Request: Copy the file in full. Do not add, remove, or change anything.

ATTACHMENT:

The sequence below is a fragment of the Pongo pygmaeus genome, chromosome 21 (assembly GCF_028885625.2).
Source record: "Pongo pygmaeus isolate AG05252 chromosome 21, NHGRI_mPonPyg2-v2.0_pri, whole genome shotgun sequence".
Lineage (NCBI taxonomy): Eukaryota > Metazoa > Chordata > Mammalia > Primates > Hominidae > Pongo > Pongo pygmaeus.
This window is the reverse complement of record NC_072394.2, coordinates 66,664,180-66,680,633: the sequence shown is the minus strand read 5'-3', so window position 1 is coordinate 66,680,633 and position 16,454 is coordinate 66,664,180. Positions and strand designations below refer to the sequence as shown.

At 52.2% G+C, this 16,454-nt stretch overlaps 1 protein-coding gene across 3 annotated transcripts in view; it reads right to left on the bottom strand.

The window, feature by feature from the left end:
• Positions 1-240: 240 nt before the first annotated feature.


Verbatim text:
The sequence below is a fragment of the Pongo pygmaeus genome, chromosome 21 (assembly GCF_028885625.2).
Source record: "Pongo pygmaeus isolate AG05252 chromosome 21, NHGRI_mPonPyg2-v2.0_pri, whole genome shotgun sequence".
Lineage (NCBI taxonomy): Eukaryota > Metazoa > Chordata > Mammalia > Primates > Hominidae > Pongo > Pongo pygmaeus.
This window is the reverse complement of record NC_072394.2, coordinates 66,664,180-66,680,633: the sequence shown is the minus strand read 5'-3', so window position 1 is coordinate 66,680,633 and position 16,454 is coordinate 66,664,180. Positions and strand designations below refer to the sequence as shown.

At 52.2% G+C, this 16,454-nt stretch overlaps 1 protein-coding gene across 3 annotated transcripts in view; it reads right to left on the bottom strand.

The window, feature by feature from the left end:
• Positions 1-240: 240 nt before the first annotated feature.